SCL: the Structural Constraint Language
Follow the procedure below to get a quick taste of SCL:
(1) download the SCL jar file
and copy it into your Eclipse plugins directory.
(2) download the sclDemo.tar.gz file and
import it into your workspace as an Eclipse Java project. This project
contains a set of SCL rules (in files ended with .scl) for the
(3) Restart Eclipse. You should see a red-bug button appearing on the
tool bar. Click it to invoke SCL checking on the sclDemo project. You
should see an error message on the Point2D class that says it misses
Software developers often fail to respect design intent due to either
ignored documentation of intent. SCL (Structural Constraint
Language) helps capture and confirm aspects of design intent by using
structural constraints on a program model extracted through static
analysis. The original designer expresses design intent in terms of
constraints on the program model using the SCL language, and the SCL
conformance checking tool examines developer code to confirm that the
code honors these constraints.
There are several goals for SCL. We want SCL to be as expressive as
possible so that it can be used to specify a wide range of constraints.
checker must be efficient, but we are willing to trade performance for
stronger analysis. Finally, SCL must have a formal foundation so that
a reliable checker can be built, and more importantly, users can
predict and reason about its
SCL has been used to specify and check constraints for an industrial
project, several open-source projects, and by a dozen of graduate
students on a number of course projects. We are interested in applying
SCL in more real-world projects.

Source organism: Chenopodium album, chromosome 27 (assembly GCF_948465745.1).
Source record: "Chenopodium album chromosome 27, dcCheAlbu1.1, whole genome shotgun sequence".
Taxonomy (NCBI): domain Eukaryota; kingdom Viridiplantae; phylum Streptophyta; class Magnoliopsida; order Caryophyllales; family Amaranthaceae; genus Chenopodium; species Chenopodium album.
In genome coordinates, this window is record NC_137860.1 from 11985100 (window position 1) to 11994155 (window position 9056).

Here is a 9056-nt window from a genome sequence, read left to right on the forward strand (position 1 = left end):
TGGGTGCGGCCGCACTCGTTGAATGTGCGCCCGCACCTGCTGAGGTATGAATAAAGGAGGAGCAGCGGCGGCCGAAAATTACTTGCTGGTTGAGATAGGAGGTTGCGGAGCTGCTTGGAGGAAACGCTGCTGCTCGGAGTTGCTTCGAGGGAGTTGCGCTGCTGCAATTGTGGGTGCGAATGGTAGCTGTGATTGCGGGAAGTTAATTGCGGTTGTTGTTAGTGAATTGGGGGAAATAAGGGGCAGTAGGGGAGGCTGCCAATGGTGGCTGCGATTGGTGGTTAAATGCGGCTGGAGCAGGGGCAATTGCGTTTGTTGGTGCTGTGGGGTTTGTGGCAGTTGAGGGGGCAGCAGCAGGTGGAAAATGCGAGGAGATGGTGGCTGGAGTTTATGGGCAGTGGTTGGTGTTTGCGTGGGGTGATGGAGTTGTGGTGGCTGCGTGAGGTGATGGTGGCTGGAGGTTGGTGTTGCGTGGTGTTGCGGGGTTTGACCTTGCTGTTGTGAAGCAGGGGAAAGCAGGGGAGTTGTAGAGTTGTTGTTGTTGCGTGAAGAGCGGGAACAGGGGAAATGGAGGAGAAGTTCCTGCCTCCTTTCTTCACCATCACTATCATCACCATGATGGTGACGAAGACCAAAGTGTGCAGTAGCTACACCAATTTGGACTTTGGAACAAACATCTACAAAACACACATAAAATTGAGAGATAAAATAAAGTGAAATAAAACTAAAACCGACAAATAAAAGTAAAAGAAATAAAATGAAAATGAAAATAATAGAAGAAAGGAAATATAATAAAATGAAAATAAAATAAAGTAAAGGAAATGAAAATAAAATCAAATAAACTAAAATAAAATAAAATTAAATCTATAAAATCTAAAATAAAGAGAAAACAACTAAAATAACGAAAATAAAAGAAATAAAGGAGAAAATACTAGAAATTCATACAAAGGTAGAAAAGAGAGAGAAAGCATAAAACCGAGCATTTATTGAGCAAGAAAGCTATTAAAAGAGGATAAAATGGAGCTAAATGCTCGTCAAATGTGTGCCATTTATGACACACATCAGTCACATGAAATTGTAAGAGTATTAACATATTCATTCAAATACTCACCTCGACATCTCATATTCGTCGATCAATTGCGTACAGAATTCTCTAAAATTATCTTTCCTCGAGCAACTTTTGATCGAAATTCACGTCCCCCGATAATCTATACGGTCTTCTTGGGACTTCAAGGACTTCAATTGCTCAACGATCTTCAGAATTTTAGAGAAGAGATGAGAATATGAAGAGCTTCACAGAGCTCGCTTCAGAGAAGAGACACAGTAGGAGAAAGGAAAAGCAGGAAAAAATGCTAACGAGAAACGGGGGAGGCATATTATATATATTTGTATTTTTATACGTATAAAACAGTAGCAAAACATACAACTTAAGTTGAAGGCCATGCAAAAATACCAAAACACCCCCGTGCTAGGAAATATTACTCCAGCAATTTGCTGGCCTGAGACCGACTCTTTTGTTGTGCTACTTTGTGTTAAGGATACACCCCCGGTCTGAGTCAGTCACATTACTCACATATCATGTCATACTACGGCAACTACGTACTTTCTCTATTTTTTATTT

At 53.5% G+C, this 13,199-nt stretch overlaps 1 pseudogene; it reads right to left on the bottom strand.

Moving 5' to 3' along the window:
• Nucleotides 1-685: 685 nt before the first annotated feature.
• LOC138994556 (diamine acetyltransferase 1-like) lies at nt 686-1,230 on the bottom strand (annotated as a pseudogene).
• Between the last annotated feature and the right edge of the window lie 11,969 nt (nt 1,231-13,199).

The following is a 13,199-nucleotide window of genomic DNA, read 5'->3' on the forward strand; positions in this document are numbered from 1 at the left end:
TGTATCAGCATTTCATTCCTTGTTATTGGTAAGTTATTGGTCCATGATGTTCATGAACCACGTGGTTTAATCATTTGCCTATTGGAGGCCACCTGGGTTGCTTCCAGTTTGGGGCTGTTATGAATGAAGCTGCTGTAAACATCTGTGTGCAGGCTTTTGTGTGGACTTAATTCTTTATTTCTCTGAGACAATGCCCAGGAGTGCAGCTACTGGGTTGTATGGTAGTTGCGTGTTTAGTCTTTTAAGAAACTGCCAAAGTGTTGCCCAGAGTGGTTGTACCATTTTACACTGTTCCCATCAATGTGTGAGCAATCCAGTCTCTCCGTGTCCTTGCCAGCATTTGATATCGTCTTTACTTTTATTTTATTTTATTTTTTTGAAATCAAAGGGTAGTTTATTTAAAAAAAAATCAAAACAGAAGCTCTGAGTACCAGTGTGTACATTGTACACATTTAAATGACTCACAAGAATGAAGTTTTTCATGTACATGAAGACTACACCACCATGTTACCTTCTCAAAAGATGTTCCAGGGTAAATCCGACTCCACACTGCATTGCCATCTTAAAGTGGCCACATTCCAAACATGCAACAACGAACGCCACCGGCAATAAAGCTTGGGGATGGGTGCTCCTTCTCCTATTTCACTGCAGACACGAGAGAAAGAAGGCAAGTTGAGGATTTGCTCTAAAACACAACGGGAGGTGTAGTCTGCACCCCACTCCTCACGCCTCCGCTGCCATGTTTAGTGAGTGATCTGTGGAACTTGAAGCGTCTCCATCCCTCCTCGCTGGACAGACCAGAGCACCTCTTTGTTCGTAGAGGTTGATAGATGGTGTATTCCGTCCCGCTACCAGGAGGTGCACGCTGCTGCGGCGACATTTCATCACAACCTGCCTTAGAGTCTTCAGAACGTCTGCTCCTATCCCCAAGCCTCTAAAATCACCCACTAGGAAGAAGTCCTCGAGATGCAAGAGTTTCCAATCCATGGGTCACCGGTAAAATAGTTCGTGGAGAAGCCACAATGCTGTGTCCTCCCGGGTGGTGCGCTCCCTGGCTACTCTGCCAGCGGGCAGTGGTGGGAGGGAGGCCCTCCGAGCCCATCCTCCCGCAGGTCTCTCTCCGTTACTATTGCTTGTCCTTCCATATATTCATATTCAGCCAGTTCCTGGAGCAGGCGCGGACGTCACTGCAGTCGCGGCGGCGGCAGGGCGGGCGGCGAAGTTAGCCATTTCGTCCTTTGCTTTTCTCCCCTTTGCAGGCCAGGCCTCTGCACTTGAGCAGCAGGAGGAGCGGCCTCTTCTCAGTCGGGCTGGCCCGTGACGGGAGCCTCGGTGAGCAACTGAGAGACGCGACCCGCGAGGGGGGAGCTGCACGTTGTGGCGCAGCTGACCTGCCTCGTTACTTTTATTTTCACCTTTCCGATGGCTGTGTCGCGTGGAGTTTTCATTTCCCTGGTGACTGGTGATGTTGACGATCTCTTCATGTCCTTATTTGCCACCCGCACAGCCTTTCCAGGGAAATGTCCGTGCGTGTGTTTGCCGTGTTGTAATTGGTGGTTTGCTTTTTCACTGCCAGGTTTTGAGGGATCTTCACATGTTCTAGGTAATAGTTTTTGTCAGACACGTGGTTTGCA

If you want to discuss the SCL for
Java, send Daqing Hou an email (dhou clarkson edu).
 Using SCL to Specify and Check Design Intent
Source Code. Daqing Hou, H. James Hoover. IEEE
Transactions on Software Engineering, June 2006.
 Specifying Framework Constraints with FCL. D. Hou et al. In
proceedings of CASCON
 Specifying the Law of Demeter and C++ Programming Guidelines with
FCL. D. Hou et al. In proceedings of SCAM 2004.
A Demo: Constructors calling overridable methods
In Java, if a constructor invokes a method that is overridden by a
method in a
subclass, and if the override accesses an
instance variable of the subclass without initializing it, then it is
likely that a program failure will occur. In order to avoid this kind
of an error, some textbooks go so far as to advise ``Constructors
not invoke overridable methods, directly or indirectly.'' Such a
formulation of a rule is too coarse-grained as not all invocations of
overridable methods by constructors are illegal. In reality
we have seen developers following this rule religiously, causing them
to produce sub optimal designs that are error prone for
clients to use.
The following are a series of screen shots that
demonstrate how SCL foregoes legitimate invocations of overridable
methods and detects the illegal ones.
SCL specification for the constructor-calls-overridable rule:
In Eclipse, checking SCL rules is as easy as a click of a button:
SCL provides the whole context of an error, not only a single
statement as a compiler does.
In this case, Super(int)
indirectly invokes virtual1
and virtual2. Because virtual2 is overridden in Sub, and the override accesses msg without initializing it,
both Super(int) and virtual2 are marked as part of
Note that virtual2
accesses msg without
initializing it, but virtual1
has no problem as it does not access any instance variable of Sub: